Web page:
The Republic of T.

Black. Gay. Father. Vegetarian. Buddhist. Liberal.

February 6, 2015
by terrance
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Digest for February 2nd through February 6th

Here are some of the people writing about some of the stuff I wish I had time to write about, for February 2nd through February 6th:

February 3, 2015
by terrance
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Anti-Science, Anti-Social Conservatism Makes Us Sick

America is in the middle of a measles outbreak, and conservatives are rushing to embrace the anti-vaccine movement. That anti-science, anti-social position is in light with conservatism’s rejection of responsibility to the greater community.

America is in the middle of a measles outbreak, thanks to the growing number of parents who are not willing to have their children vaccinated.

News of the outbreak reached London, where reporters asked New Jersey governor and 2016 presidential hopeful Chris Christie about the outbreak, and his thoughts on vaccinations. Christie’s answer was a cynical attempt to “have-it-both-ways,” by sounding “reasonable” while appealing to the anti-science GOP base.

After Christie’s remarks, conservatives hopped aboard the anti-vaccine bandwagon.

  • Fellow 2016 hopeful Sen. Rand Paul (R, Kentucky) said that most vaccinations should be “voluntary,” and that a parent’s choice to vaccinate their children is “an issue of freedom. ” Paul also repeated the myth that vaccines cause “profound mental disorders” in children.
  • Fox News’ Andrea Tantaros joined Sen. Paul, claiming that the “proximity” of vaccinations causes autism.
  • Laura Ingraham said she doesn’t think measles is “that big of a deal,” and defended Christie.

First it was “e. coli conservatism.” Now this. Anti-science, anti-social conservatism is making us sick — again.


The modern anti-vaccine movement sprang up in response to a debunked report by a disgraced and discredited doctor.

The science is settled. Measles is one of a number of diseases eradicated or practically eradicated in the US, because of vaccination. There’s no debate that the measles vaccine is perfectly safe and effective.


Vaccine Infographic by Leon Farrant


Measles, on the other hand, leads to nasty complications, and kills.

  • It’s one of the most infectious diseases around.
  • Ninety percent of those exposed to it will get it, if they’re susceptible.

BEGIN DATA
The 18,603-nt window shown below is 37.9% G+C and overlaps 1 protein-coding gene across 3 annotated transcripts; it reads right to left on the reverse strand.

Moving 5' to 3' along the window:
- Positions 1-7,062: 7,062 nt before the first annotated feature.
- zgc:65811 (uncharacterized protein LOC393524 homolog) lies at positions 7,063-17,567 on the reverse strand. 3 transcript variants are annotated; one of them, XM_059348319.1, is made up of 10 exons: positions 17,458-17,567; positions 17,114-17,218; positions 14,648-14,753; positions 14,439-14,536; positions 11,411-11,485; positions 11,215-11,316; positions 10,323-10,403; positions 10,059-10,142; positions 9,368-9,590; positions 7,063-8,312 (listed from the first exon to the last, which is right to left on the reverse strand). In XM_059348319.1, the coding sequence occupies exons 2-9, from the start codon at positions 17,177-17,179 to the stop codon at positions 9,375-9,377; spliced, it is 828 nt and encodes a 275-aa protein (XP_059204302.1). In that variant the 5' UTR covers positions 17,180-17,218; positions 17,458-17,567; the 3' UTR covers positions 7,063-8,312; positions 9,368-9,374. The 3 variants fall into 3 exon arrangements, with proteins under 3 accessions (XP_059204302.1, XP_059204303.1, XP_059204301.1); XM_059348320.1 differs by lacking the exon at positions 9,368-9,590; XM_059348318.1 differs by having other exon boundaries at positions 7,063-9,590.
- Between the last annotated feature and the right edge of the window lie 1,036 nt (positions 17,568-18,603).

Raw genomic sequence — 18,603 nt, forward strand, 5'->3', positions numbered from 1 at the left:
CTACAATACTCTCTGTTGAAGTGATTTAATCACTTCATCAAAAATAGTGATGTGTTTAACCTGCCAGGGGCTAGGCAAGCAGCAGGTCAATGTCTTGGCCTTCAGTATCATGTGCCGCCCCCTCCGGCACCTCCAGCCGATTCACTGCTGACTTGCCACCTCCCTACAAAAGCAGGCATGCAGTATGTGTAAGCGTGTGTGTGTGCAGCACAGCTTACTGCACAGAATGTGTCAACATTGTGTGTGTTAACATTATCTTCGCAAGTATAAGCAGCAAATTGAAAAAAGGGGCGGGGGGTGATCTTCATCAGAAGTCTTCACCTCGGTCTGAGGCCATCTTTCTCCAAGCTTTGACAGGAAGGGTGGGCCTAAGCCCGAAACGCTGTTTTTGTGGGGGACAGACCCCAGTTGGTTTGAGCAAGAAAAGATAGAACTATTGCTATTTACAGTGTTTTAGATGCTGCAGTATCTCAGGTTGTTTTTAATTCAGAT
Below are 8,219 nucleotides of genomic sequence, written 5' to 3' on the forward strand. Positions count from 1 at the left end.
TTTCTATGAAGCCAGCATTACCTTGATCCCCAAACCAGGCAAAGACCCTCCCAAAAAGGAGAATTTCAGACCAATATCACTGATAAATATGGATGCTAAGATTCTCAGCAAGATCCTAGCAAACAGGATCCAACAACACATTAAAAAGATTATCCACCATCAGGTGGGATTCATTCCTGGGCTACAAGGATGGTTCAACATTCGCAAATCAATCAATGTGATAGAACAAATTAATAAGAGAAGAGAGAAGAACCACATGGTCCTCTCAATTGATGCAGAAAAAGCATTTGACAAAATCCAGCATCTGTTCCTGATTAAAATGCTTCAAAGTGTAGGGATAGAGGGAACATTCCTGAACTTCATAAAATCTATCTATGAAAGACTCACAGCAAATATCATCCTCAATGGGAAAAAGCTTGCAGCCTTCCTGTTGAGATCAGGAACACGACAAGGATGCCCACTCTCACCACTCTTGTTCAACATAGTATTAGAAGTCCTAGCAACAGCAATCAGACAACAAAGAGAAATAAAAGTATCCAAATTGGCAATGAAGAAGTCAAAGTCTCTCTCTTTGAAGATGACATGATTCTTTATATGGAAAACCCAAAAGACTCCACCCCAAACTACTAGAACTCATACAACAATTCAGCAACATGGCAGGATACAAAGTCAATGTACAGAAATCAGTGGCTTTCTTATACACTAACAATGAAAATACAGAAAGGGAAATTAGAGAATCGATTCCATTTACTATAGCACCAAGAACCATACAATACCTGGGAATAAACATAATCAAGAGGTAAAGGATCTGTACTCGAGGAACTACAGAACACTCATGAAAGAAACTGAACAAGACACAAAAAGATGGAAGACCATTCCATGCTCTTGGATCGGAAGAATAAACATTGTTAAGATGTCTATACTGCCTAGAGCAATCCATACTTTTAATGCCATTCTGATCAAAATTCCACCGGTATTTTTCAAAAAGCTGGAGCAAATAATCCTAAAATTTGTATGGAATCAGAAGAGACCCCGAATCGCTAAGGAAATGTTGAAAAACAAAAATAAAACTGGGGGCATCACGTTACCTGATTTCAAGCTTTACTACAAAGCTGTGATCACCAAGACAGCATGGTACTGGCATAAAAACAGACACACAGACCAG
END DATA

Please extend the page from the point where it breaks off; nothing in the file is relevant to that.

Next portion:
• It can remain airborne for hours, exposing everyone in the vicinity.
  • Every person who gets it can spread it to 12 to 18 people.
  • For every vaccinated person who gets it (resulting in a mild case), between 40 to 80 people are exposed.
  • Measles is transmissible and virtually undetectable for several days before the red, painful rash gives its presence away.
  • It’s early symptoms — high fever, cough, and muscle ache — so closely resemble the flu that it’s often initially misdiagnosed.
  • One in 1,000 people with measles will get pneumonia. Between one and three in 1,000 will die of pneumonia, brain swelling, or other complications.

The US declared measles eradicated in 2000. Now it’s back, along with other diseases, because the anti-vaccination movement has grown. A recent survey showed that 30 percent of Americans — especially young people — agree with Chris Christie on vaccinations.

Wealthy California parents who reject vaccinations, in favor of organic foods and essential oils, are not really the GOP’s target demographic. Evangelical conservatives who reject vaccination on religious grounds, like Donna Holman, Iowa state chair of the Vaccine Liberation, are. “Some people put faith and trust in their medical doctors, rather than put faith and trust in God,” says Holman, who started protesting vaccines in 1972, when she “heard they were using living cells from aborted babies” to make vaccines.


Vaccines don’t just protect the person who’s vaccinated. We eradicated measles because 90% of Americans were vaccinated against it. The 10 percent who weren’t vaccinated were covered by the collective immunity — or “herd immunity” — of those who were. The disease couldn’t get enough of a foothold to spread.

Now, the anti-vaccine movement is large enough to erode mandatory vaccination advances. Vaccination coverage in 17 states is now below 90 percent, and as low as 86 percent in some. That’s for the disease to gain a foothold and spread.

An outbreak caused by parents rejecting vaccinations, like the one in California, puts others at at risk. People with compromised immune systems due to illness, and children who are too young for the vaccine are particularly vulnerable; like three-year-old Maggie Jacks and her 10-month old brother Eli.